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Dora Raymaker’s Speech for ASAN Gala 2019

Thank you so much to the Autistic Self Advocacy Network for honoring me and my work with the Academic Autism Spectrum Partnership in Research and Education. But thank you even more for being part of that “partnership” piece of AASPIRE. Our histories have grown up together over the past decade and a half: ASAN’s, AASPIRE’s, and my own as an Autistic self-advocate and a scientist.

I first learned about ASAN in 2006. I was a graduate student, looking toward a career not in autism research but in building robot brains. I was new to the neurodiversity movement, though not new to fighting systemic oppression, having cut my teeth in the 80’s and 90’s LGBTQ+ movement. Self-advocacy–and troublemaking for civil rights–has long been my bag.

At that time, inclusive autism research was rare, and when it was being done at all it was not through a formal community-academic collaboration, despite such models having been used with other marginalized communities for decades. At that time, even getting outsiders to believe there was an Autistic community at all was near-impossible. We were constantly confronting research studies that stigmatized us in their research aims, language, or interpretation; were inaccurate due to lack of understanding about the autistic population; or were even downright harmful to us in their scope or intended outcomes. Billions of dollars were going to autism research, but no one had asked us–actually autistic people–what questions we most urgently needed science to answer.

To address these issues, I co-founded AASPIRE with my now long-time friend and collaborator Christina Nicolaidis, a physician-researcher with a focus in health equity. Our aim, then as now, was to to use a community-based participatory research approach with the Autistic community to address issues of systemic oppression within autism research, and to conduct studies that actually autistic people wanted done. But to meet our aim we needed more connection with the Autistic community than my lone self. ASAN was, back then, the only U.S.-based self-advocate led organization with a policy and service focus that could provide synergy with our science. I met up with Ari and Scott in person for the first time to deliver AASPIRE’s first-ever scientific research presentation. We didn’t even have a completed research project yet, and ended up doing an awkward talk on autistic community engagement. But we got a lot of scientists thinking for the first time about the need to include us in their work. It was the beginning of a partnership that persists today.

ASAN and AASPIRE have grown up together on roads both parallel and intersecting within the broader context of the autistic rights movement. In the past decade and a half we have seen–and I’d like to think we have also played a key role in–the move toward actually autistic inclusion in major federal research policy, such as obtaining voice on the IACC; the move away from framing autism through the lens of deficiency, sterotypes, and I AM AUTISM I EAT CHILDREN “awareness” campaigns; and the move into an exciting frontier of new community-engaged and inclusive autism research groups spreading throughout the world. AASPIRE remains the first and longest running academic-autistic community based participatory research collaborative, having obtained multiple grants over twelve years to address healthcare, employment, and mental health, along with our work promoting inclusive research methods. Last year, Christina and I were able to launch a new academic journal, Autism in Adulthood, which includes actually autistic people as contributors, reviewers, and editorial board members. I, as an individual, have gone from an autistic self-advocate non-scientist to the first openly autistic National Institutes of Health funded autism services researcher. I am so proud of my team in an emotional space beyond words, for all we have done together, from our big, obvious accomplishments like publications and awards, to the narrow, dark spaces of mutual empowerment and support.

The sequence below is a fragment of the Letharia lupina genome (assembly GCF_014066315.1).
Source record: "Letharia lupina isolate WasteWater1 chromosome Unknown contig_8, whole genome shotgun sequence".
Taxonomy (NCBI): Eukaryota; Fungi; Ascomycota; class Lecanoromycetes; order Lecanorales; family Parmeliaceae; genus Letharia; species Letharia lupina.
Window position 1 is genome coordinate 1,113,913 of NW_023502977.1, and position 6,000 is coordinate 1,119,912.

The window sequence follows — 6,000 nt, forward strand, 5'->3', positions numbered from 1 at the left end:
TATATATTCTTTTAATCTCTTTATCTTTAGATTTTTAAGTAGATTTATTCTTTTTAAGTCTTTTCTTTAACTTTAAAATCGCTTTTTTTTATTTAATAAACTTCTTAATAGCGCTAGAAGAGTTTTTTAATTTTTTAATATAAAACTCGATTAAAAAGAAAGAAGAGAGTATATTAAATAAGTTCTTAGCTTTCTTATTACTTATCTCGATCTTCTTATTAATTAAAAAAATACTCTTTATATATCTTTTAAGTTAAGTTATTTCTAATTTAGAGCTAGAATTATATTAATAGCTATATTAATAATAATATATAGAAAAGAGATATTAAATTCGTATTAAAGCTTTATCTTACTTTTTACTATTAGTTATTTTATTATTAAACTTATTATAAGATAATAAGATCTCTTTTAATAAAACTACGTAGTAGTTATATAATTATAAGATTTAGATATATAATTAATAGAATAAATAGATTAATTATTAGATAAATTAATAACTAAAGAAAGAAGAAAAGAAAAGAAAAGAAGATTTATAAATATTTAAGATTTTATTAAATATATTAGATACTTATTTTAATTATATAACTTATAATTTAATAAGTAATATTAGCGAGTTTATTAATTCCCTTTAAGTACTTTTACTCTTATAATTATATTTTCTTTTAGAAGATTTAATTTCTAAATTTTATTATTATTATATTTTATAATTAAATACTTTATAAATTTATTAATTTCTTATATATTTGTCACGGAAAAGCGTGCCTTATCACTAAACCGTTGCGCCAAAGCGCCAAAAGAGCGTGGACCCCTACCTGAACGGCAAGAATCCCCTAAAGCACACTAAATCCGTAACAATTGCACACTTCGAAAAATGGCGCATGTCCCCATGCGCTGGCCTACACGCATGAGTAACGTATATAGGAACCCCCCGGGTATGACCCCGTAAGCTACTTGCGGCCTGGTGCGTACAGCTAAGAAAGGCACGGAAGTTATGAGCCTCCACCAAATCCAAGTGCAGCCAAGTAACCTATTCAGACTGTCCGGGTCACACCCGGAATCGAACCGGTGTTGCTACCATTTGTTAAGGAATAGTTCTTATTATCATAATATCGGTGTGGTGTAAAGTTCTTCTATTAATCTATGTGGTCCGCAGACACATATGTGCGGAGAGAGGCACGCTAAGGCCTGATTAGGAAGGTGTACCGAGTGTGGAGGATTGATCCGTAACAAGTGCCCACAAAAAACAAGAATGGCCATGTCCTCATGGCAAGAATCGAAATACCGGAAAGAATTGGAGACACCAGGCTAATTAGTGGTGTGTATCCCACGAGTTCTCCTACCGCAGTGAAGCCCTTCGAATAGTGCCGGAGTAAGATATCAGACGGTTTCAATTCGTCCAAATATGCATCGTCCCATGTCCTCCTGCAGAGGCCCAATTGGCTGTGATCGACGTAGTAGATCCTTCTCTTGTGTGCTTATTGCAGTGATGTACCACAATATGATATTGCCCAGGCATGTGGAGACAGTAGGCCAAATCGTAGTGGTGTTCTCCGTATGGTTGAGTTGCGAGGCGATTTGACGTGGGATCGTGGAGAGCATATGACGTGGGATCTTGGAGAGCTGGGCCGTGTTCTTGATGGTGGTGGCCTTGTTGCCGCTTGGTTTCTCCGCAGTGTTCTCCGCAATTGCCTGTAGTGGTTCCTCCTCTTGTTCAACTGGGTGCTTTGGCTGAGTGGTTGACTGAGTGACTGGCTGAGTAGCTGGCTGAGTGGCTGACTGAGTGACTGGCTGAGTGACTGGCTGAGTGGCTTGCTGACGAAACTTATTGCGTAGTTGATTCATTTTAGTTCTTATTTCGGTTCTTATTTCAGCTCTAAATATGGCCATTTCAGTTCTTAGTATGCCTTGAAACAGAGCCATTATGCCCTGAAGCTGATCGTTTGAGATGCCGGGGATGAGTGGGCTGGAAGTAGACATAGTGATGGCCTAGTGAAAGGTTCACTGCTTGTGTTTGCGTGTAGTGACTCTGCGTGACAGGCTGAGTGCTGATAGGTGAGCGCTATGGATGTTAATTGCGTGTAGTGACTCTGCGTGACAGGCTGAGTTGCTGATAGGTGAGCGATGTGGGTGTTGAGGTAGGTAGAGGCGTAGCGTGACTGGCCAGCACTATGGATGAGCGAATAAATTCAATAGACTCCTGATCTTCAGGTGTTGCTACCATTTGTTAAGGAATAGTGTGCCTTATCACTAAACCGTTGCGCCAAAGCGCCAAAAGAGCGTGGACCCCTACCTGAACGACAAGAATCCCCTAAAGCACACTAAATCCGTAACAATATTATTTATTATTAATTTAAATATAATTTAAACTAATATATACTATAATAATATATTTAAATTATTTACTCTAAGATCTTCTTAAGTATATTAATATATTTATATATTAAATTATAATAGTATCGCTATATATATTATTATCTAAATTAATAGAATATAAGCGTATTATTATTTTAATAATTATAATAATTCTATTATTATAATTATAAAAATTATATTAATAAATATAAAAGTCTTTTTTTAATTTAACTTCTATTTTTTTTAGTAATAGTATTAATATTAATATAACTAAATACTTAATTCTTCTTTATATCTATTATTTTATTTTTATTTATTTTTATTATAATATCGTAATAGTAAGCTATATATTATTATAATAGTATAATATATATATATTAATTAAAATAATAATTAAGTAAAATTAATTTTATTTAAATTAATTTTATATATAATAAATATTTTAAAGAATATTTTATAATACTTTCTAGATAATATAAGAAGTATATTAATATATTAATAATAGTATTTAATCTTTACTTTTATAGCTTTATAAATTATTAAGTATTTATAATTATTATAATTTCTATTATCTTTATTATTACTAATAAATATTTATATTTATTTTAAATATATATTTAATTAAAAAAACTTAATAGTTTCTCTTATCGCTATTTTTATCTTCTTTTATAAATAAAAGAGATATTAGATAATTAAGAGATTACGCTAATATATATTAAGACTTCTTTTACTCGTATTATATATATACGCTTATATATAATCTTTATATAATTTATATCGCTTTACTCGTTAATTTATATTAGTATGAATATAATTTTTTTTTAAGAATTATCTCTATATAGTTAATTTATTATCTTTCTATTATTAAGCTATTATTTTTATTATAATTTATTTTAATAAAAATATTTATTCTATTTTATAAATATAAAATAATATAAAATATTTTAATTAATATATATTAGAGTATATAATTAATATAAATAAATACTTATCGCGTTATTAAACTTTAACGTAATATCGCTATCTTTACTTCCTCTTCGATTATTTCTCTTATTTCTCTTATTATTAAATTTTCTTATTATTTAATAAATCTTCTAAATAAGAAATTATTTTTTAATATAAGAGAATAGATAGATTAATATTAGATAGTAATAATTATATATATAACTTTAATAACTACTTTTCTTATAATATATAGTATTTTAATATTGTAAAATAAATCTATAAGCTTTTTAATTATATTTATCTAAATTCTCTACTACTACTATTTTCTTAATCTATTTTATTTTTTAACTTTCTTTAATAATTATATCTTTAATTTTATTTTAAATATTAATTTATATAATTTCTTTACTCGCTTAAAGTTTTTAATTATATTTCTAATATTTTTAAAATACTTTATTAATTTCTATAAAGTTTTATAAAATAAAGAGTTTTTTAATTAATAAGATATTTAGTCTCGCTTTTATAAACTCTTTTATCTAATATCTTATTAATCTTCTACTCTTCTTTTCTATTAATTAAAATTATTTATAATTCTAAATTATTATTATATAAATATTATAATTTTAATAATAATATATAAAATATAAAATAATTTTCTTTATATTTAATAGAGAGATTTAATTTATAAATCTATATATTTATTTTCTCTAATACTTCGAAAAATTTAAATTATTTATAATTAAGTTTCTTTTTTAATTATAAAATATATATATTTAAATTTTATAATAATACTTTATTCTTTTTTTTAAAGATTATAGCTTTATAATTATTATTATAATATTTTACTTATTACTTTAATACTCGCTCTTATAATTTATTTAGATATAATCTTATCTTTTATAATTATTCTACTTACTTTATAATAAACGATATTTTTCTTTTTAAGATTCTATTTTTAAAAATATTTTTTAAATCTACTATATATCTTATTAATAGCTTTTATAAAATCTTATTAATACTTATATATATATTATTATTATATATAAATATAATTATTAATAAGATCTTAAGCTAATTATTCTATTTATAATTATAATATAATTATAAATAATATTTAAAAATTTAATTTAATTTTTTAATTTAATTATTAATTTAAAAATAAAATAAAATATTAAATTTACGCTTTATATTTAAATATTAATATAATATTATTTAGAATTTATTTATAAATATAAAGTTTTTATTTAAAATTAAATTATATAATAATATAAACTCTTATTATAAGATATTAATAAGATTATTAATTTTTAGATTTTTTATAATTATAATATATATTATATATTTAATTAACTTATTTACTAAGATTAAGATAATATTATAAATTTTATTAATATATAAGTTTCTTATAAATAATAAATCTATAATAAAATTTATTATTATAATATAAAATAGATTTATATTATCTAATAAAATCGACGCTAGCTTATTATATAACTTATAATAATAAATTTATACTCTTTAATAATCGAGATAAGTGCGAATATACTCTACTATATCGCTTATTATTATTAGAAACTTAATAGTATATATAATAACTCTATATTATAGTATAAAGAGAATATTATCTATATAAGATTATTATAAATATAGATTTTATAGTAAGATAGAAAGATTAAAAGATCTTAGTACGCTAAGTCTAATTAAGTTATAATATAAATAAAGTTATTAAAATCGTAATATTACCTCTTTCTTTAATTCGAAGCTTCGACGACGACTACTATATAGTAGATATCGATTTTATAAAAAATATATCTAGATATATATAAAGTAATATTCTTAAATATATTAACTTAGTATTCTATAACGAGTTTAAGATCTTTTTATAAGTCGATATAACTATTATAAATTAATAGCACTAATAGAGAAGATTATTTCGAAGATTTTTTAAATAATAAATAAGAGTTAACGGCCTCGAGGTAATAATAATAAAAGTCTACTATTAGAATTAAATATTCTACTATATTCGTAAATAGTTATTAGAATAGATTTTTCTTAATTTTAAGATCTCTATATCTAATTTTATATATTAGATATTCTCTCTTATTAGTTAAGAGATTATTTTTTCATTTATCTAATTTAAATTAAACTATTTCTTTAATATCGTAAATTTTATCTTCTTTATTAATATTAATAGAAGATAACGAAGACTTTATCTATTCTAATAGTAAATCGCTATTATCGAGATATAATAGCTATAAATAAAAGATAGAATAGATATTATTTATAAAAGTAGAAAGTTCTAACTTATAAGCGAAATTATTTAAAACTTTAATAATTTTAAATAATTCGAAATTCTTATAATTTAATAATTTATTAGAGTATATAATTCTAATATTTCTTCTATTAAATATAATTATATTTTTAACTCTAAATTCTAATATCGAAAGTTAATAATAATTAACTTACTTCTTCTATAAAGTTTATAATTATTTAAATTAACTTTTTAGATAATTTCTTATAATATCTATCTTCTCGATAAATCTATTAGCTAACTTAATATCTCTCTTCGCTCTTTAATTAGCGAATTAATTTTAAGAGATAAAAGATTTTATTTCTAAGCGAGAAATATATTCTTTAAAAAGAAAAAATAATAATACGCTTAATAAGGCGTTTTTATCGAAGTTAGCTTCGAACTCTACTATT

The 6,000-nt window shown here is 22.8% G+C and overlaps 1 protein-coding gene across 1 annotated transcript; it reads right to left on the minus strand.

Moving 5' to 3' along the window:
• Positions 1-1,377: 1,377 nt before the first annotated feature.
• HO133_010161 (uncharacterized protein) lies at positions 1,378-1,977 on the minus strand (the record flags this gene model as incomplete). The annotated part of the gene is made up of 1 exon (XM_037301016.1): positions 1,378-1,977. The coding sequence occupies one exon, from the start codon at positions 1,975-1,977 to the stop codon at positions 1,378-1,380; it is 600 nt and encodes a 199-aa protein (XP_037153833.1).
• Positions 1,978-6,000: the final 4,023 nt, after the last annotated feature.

AASPIRE’s work would not have been possible without the ongoing pressure of self-advocacy organizations like ASAN, who help us shift policy and society to make way for our research to be funded. And we, too, from the science side, offer self-advocates and community organizations more powerful knowledge to make their advocacy stronger. We are a feedback loop; a virtuous cycle.

We’ve all come so far since 2006. We’ve done tremendous work shifting ableist systems of oppression. We have a decade plus of tangible evidence that our fight for equity and inclusion is one that, over time, we can win. We have fought for power, and we have gained power. Let us continue to grow and use our power for benefit of our community.

I know I tend to talk big and systems-y. I’m a systems scientist, after all, I can’t help it. But I also confess to feeling awkward focusing on myself when nothing like what I have achieved can happen in isolation. Stubborn punk-rock leadership helps, sure, but ultimately we are all interdependent on each other. It is only together that we can truly change the world.

Thank you again for honoring me and AASPIRE’s work with this award. I’m very excited for our next decade and a half together!

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